She stays out of sight.
She watches as her daughter drifts further and further away from her.
She buys herself a fruity, colorful, caffeinated drink.
She buys a second of the same for whenever her daughter finishes her call.
She drinks hers to nothing but ice more quickly than she would have typically done so.
She glances back and forth, back and forth from the bustle on Main Street to her daughter sitting on a sunny patch of grass the way she used to during story time in daycare.
She could kick herself for not beginning their trip in one of the parks that sells booze just about every six to eight feet.
She could use a beer right now.
She turns her eyes back to the patch of grass where her daughter is sitting—was sitting.
She scans several other patches of grass; maybe her daughter had moved to a shadier spot—it was Florida after all.
She trots toward the patch of grass where she could have sworn she’d seen her daughter last.
She pulls her phone from her purse.
She scrolls through her photos for a close up of her daughter with which she’ll begin asking people, have they seen this girl, have they seen this girl.
She thanks the first couple of people who shake their heads no.
She walks away from the next few without a word.
She begins to jog toward the closest cast member who maybe could hopefully possibly help her.
She hears her name—Mom, not her other name.
She spins herself around to see her daughter standing there asking if she’s okay.
She’s okay—now, of course.
She asks where her daughter had gone.
She points to where she’d been sitting.
She points to where her daughter had been lounging and chatting.
She says she thought her daughter had disappeared.
She hugs her daughter.
She kisses the top of her head.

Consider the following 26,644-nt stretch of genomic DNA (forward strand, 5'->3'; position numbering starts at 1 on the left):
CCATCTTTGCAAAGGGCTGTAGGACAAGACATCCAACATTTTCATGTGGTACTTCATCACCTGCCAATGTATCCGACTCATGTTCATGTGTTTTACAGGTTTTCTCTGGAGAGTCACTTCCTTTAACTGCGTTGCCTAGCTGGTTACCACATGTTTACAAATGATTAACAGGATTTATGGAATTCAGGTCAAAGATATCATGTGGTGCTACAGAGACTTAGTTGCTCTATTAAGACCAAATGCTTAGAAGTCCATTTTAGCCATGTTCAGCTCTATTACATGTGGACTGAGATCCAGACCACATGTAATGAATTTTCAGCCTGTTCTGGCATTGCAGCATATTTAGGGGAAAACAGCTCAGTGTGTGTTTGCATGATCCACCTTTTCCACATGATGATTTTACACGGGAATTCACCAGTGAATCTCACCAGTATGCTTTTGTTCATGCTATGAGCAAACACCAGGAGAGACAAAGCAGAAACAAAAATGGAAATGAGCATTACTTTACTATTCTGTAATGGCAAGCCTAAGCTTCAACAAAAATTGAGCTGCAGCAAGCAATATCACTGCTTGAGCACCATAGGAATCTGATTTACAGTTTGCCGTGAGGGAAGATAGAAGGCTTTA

She tells her daughter, “Don’t disappear please. Please don’t disappear.”
She orders spaghetti and meatballs and a beer.
She purses her lips to hide her smile when her daughter orders the same thing she’d ordered the last time they were here, and the time before that, and the time before that.
She sips her beer slow.
She reminds her daughter not to fill up on bread.
She stops herself from asking if her daughter would like her spaghetti cut up into smaller strands.
She stabs her fork into her last meatball and plops it onto her daughter’s plate.
She orders another beer.
She drinks this one even more slowly than the first.
She takes her time, sitting across from her daughter.
She points to the Main Street Electrical Parade marching by in a glowing, glittering rainbow of color and light behind her daughter and beyond the restaurant’s front windows.
She watches her daughter watch the parade.
She asks her daughter where she’s going after she all of the sudden stands up.
She scoots herself over in the booth to make room for her daughter.
She drapes her arm around her daughter’s shoulders.
She clenches her teeth in a futile attempt to stop her welled-up eyes from spilling over her eyelids.
She keeps her eyes on the parade, but pays more attention to the baby smell of her daughter’s hair, the sound of her daughter’s breathing, the weight of her daughter’s body leaning into hers—her baby, her big girl, her little shadow, her pre-teen princess, her soon-to-be teenager; the woman she’ll grow into…the one she’s begun growing into already.
She pays the check.
She walks behind her daughter as they step into an evening that could be seen from space.
She says, “Ready?”
She says, “I am if you are,” answering her daughter’s, “Are you?”
She doesn’t respond right away after her daughter asks, “Can we stay a little longer?”
She takes in the sight of her daughter haloed in the light of a billion bulbs and lasers and fireworks.
She takes a photo of her daughter as she was a second ago, two seconds ago, three.
She laughs a little when her daughter’s cheeks begin radiating red—like they’d done a thousand times over years and years.
She says, “I’d love that.”
She takes her daughter’s hand.
She leads the way to her daughter’s favorite spots she knows by heart.
She’s exhausted and a little giggly from the beers, but won’t leave until her daughter’s ready.
She’ll keep pace until she needs to be rolled out of here in a wheelchair, or her daughter needs to be piggy-backed to the hotel—whichever comes first.
She’ll keep this going as long as she can—for however much longer she’s able.